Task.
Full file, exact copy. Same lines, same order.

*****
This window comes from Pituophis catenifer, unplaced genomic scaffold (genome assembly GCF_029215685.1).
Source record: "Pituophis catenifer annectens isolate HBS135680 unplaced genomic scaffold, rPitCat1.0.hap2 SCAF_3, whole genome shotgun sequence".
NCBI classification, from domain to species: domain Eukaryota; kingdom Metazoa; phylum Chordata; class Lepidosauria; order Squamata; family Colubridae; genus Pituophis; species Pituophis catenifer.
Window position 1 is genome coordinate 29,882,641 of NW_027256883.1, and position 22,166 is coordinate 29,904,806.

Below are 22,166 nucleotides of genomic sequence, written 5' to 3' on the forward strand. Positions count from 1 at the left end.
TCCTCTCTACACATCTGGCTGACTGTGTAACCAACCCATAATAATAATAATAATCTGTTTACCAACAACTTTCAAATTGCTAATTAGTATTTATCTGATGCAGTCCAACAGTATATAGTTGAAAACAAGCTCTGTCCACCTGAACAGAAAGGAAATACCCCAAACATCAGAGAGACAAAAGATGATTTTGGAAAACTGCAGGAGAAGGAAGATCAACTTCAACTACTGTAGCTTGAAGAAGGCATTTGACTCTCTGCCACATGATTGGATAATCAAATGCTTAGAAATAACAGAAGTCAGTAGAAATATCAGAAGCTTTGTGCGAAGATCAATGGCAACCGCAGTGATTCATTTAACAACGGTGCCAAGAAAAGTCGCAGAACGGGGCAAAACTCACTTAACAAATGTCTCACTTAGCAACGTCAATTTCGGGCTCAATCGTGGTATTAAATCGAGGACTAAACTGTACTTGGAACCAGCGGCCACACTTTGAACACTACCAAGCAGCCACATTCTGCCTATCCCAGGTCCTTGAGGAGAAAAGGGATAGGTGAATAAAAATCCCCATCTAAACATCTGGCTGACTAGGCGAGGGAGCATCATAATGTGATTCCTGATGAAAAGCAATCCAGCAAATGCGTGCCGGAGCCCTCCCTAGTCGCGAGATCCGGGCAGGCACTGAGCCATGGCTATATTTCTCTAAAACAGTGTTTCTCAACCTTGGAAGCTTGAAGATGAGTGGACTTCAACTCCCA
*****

This window comes from Pituophis catenifer, unplaced genomic scaffold (genome assembly GCF_029215685.1).
Source record: "Pituophis catenifer annectens isolate HBS135680 unplaced genomic scaffold, rPitCat1.0.hap2 SCAF_3, whole genome shotgun sequence".
NCBI classification, from domain to species: domain Eukaryota; kingdom Metazoa; phylum Chordata; class Lepidosauria; order Squamata; family Colubridae; genus Pituophis; species Pituophis catenifer.
Window position 1 is genome coordinate 29,882,641 of NW_027256883.1, and position 22,166 is coordinate 29,904,806.

Below are 22,166 nucleotides of genomic sequence, written 5' to 3' on the forward strand. Positions count from 1 at the left end.
TCCTCTCTACACATCTGGCTGACTGTGTAACCAACCCATAATAATAATAATAATCTGTTTACCAACAACTTTCAAATTGCTAATTAGTATTTATCTGATGCAGTCCAACAGTATATAGTTGAAAACAAGCTCTGTCCACCTGAACAGAAAGGAAATACCCCAAACATCAGAGAGACAAAAGATGATTTTGGAAAACTGCAGGAGAAGGAAGATCAACTTCAACTACTGTAGCTTGAAGAAGGCATTTGACTCTCTGCCACATGATTGGATAATCAAATGCTTAGAAATAACAGAAGTCAGTAGAAATATCAGAAGCTTTGTGCGAAGATCAATGGCAACCGCAGTGATTCATTTAACAACGGTGCCAAGAAAAGTCGCAGAACGGGGCAAAACTCACTTAACAAATGTCTCACTTAGCAACGTCAATTTCGGGCTCAATCGTGGTATTAAATCGAGGACTAAACTGTACTTGGAACCAGCGGCCACACTTTGAACACTACCAAGCAGCCACATTCTGCCTATCCCAGGTCCTTGAGGAGAAAAGGGATAGGTGAATAAAAATCCCCATCTAAACATCTGGCTGACTAGGCGAGGGAGCATCATAATGTGATTCCTGATGAAAAGCAATCCAGCAAATGCGTGCCGGAGCCCTCCCTAGTCGCGAGATCCGGGCAGGCACTGAGCCATGGCTATATTTCTCTAAAACAGTGTTTCTCAACCTTGGAAGCTTGAAGATGAGTGGACTTCAACTCCCA